Ensuring the benefits of WA’s minerals wealth are best utilised is a community-wide issue.
MOVES are afoot, I am told, to shake up the way resources companies do deals with indigenous groups – and it can’t come soon enough.
The state government has placed new people in two key roles in an effort to review the way this largely hidden area functions. In May, Indigenous Affairs Minister Peter Collier appointed John Avery to assist in the reform of the Aboriginal cultural heritage process in Western Australia.
The state’s Aboriginal Heritage Act was created in 1972 and, from what I hear, is past its use-by date in its current form; it is becoming a bigger obstacle to doing business than the much more highly publicised native title legislation.
Around the same time as Dr Avery was seconded to the role from his position in Canberra, John Catlin resigned as a member of the Native Title Tribunal and joined the state’s native title team within the Ministry of Premier and Cabinet.
I’ve been told he has a lot of experience from sitting on both sides of the fence and a great deal of knowledge about what might work best for all concerned.
It is not surprising to hear from industry, therefore, that just months after these appointments significant talks are taking place about the framework for agreements with indigenous groups.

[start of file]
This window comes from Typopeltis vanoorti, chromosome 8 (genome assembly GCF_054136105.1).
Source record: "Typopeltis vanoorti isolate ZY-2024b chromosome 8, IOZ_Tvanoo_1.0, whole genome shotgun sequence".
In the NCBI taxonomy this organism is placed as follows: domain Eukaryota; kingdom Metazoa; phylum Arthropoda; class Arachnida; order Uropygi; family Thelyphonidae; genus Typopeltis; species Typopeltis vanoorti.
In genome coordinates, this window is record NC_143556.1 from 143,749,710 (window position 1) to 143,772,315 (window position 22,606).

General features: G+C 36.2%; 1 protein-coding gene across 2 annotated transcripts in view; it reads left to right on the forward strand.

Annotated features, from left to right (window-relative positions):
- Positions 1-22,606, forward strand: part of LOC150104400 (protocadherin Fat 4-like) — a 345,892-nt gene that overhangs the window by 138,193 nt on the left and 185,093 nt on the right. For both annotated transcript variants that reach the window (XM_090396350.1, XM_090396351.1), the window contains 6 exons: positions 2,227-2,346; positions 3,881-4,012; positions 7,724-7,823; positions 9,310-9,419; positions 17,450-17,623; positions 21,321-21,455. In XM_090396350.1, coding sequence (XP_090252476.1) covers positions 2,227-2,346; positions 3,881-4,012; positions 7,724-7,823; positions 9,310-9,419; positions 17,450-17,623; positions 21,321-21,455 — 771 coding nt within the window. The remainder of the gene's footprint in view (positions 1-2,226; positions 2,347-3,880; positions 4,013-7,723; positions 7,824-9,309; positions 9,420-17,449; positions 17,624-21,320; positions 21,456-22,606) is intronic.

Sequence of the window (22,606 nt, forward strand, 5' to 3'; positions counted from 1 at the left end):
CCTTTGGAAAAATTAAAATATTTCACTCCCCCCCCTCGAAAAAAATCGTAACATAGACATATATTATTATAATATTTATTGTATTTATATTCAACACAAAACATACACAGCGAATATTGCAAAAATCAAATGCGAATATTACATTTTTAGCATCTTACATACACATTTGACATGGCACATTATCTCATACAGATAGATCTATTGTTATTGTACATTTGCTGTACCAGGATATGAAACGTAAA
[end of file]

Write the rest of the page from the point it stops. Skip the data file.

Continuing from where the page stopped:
Two key areas are transparency and equity.
The whole process of native title agreements is barely a decade old, with federal laws guiding business and indigenous groups and their various advisers; much has been learned by both sides in that time.
What is clear is that there is an awful lot of money at stake and the deals struck are not always the most sensible when it comes to the longer-term benefits of the community – by which I mean both indigenous groups and the state itself.
In the past few years we have seen increasing amounts of hard evidence to back up the anecdotal view that millions of dollars going to native title claimants is doing little to significantly enhance their lives.
Stories of waste are not the worst. The fact that many indigenous groups should, on the face of it, be rich appears to belie their current living conditions and lack of progress beyond the appearance of being part of the welfare state.
Lately, some significant things have happened to shine the spotlight on this, with details becoming clear in a number of recent native title agreements.
Take for instance a deal earlier this year when Rio Tinto signed an agreement to pay the Ngarluma Aboriginal Corporation a package of benefits worth up to $300 million to pave the way for development around Dampier and Cape Lambert.
Also recently, there has been a big debate about Fortescue Metals Group’s approach to attaining a native title agreement, with a spilt in the ranks of one indigenous group because some wanted to hold out for more money while others had agreed with the company’s offer of jobs.
FMG chairman Andrew Forrest has reportedly stated that the company doesn’t believe in paying sit-down money, which he says would be the equivalent of welfare payments.